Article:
The truth behind the glittering Christmas cards is that the world into which God chose to be born was then, as now, fraught with danger and menace. Indeed we cannot understand the light that shines at Christmas if we remove the dark backdrop from the world against which it shines and into which it breaks. It was into a scarred and wounded world that Christ was born, it is to a scarred and wounded that he will continue to be relevant, and it is in a scarred and wounded world that he will continue to be found. That’s the message of the God born in the chaos of a stable, rather than the comfort of a palace. A child at the mercy of adults, a child like those slain by Herod and countless thousands who today find themselves ‘fleeing the wrath of someone else’s quarrel’. The story of the flight into Egypt seems utterly contemporary: and if God emptied himself and became as human as we Christians believe then we must acknowledge the experience of the Christ child as being the same as that of the disturbed and bewildered children we see being carried by their mothers in desperation out of war zones. The Christmas card may show the holy family plodding steadily across open sand dunes towards the pyramids, but the reality is a child who is regarded as an enemy of the state being smuggled out of the country.

And Matthew, the gospel that gives us the story of the slaughter of the innocents under Herod, also records two vital sayings of Jesus. They come towards the end of his Gospel: firstly that “whatever you did to the least of these who are my brothers and sisters you did also to me” and “I am with you always to the end of time”. With the first we can make an obvious connection to the story of the slaughter of the innocents: what Herod did to them he was indeed trying to do to Jesus. And whilst Jesus may have escaped Herod’s sword, he was scarred by the slaughter of the innocents and so we see his life being one of championing the innocent, the vulnerable, those abused or downtrodden by the power of the state or of religion: you could say that he gave his life to their cause. And it is not fanciful to make the connection that when Jesus said to his disciples that he would be with them to the end of time, that we should see in the face of every child refugee, child factory worker or abused child the face of Jesus himself. They are who Jesus was. They are Christ today.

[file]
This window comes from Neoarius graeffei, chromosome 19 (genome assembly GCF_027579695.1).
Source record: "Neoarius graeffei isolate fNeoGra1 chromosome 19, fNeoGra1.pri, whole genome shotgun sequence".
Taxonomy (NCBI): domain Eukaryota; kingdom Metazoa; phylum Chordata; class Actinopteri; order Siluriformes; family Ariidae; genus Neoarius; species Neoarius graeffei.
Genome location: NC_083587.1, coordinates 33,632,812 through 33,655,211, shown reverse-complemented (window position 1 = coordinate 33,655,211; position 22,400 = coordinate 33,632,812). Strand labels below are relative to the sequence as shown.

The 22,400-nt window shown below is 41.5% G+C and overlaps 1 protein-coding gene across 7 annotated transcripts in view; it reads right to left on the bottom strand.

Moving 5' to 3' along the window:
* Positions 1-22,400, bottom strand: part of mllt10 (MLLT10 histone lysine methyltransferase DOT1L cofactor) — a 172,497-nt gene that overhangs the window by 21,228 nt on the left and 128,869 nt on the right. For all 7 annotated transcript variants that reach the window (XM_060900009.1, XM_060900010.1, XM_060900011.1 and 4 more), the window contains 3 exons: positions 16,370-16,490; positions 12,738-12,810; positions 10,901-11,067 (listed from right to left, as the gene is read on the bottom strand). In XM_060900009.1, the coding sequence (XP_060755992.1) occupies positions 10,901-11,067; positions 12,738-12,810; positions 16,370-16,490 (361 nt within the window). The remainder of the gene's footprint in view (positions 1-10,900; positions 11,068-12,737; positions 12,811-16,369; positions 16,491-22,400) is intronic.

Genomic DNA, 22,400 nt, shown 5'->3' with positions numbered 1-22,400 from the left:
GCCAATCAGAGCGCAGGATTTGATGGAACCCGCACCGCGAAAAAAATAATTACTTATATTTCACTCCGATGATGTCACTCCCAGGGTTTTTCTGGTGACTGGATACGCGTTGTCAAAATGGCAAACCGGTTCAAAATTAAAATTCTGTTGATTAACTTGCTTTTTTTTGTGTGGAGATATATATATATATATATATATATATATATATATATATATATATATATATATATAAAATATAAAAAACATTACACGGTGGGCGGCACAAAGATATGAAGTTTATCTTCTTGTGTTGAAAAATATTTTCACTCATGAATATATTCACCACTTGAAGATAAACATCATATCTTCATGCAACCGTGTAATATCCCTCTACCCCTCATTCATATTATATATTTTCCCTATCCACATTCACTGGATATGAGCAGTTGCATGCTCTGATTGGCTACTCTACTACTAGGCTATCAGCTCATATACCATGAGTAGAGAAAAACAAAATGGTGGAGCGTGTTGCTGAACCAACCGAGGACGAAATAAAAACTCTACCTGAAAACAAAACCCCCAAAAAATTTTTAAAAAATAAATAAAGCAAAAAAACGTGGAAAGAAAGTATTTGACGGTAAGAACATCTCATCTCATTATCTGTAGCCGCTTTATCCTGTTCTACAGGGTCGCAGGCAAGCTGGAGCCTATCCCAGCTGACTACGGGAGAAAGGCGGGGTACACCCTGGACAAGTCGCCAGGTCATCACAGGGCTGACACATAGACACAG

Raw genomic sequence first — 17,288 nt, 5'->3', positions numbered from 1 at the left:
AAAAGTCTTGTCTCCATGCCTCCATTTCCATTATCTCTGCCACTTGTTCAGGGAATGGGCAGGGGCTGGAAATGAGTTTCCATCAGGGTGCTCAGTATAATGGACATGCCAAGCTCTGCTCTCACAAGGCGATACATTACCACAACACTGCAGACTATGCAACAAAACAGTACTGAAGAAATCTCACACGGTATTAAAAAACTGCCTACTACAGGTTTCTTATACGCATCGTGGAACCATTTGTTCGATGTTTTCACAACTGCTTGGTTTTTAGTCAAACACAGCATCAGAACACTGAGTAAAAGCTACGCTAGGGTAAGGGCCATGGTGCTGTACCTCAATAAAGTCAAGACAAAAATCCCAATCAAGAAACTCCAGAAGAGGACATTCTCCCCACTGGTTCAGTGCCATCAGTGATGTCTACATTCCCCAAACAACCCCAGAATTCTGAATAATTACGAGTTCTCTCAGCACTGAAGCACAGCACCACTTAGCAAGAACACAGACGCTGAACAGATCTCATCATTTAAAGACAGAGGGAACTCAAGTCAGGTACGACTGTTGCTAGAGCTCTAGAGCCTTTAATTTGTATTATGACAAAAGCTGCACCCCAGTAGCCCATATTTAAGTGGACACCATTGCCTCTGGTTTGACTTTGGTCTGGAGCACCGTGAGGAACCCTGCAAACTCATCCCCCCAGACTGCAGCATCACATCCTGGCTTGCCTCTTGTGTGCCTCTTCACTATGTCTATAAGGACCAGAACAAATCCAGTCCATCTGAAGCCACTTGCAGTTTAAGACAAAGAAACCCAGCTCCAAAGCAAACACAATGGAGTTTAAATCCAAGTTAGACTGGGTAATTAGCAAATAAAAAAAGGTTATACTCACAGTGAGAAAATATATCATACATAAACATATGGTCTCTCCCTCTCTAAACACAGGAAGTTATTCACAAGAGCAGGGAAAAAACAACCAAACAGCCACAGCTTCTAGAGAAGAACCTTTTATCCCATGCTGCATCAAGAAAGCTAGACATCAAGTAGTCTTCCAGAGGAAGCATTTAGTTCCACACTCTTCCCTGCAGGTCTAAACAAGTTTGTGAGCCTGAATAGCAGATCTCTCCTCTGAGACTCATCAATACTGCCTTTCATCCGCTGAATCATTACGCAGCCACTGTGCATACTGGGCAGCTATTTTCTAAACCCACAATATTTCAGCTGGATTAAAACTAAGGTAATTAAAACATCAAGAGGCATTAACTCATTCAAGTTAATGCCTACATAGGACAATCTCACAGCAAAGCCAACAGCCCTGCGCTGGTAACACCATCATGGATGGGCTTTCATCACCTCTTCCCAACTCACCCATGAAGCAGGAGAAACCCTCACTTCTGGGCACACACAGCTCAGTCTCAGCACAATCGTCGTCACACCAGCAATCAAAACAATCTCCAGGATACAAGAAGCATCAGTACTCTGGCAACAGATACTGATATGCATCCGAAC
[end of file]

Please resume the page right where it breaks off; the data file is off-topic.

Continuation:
But far from being hopeless this means that we can still meet him and help him in his need. And- as the poem reminds us- for what we do, or don’t do, like Herod we will be judged by the lamb upon the throne: the God who became man, the shepherd who became the paschal lamb, the judge who has been the victim.

The astonishing, shattering, beauty of the scene that adorns so many Christmas cards and which stands beneath our altar, is not just that God was born among us to share our life, our humanity; but to do so from the dirt of the stable floor through to the rough wood of the cross. Unafraid and most present where life was hardest, unfair, painful and dark. It is into the utter darkness that the light of Christ breaks- that’s what we celebrate at Christmas a truth that is not cosy or romantic but challenging and bloody and real. It’s what makes it Gospel- good news- that people have been willing to die to proclaim rather than a fairy story for children at bed-time.

We think of him as safe beneath the steeple,

Or cosy in a crib beside the font.

But he is with a million displaced people

On the long road of weariness and want.

For even as we sing our final carol

His family is up an on that road,

Fleeing the wrath of someone else’s quarrel,

Glancing behind and shouldering their load.

Whilst Herod rages still from his dark tower

Christ clings to Mary, fingers tightly curled,

The lambs are slaughtered by the men of power,

And death squads spread their curse across the world.

But every Herod dies, and comes alone

To stand before the lamb upon the throne.

 

Christ is with us, may we be where he is this Christmas and in the year to come.

Amen.

 

 

 

 

 

 

 

[1] Guite,M. Waiting on the Word. (Canterbury Press, Norwich; 2015) p115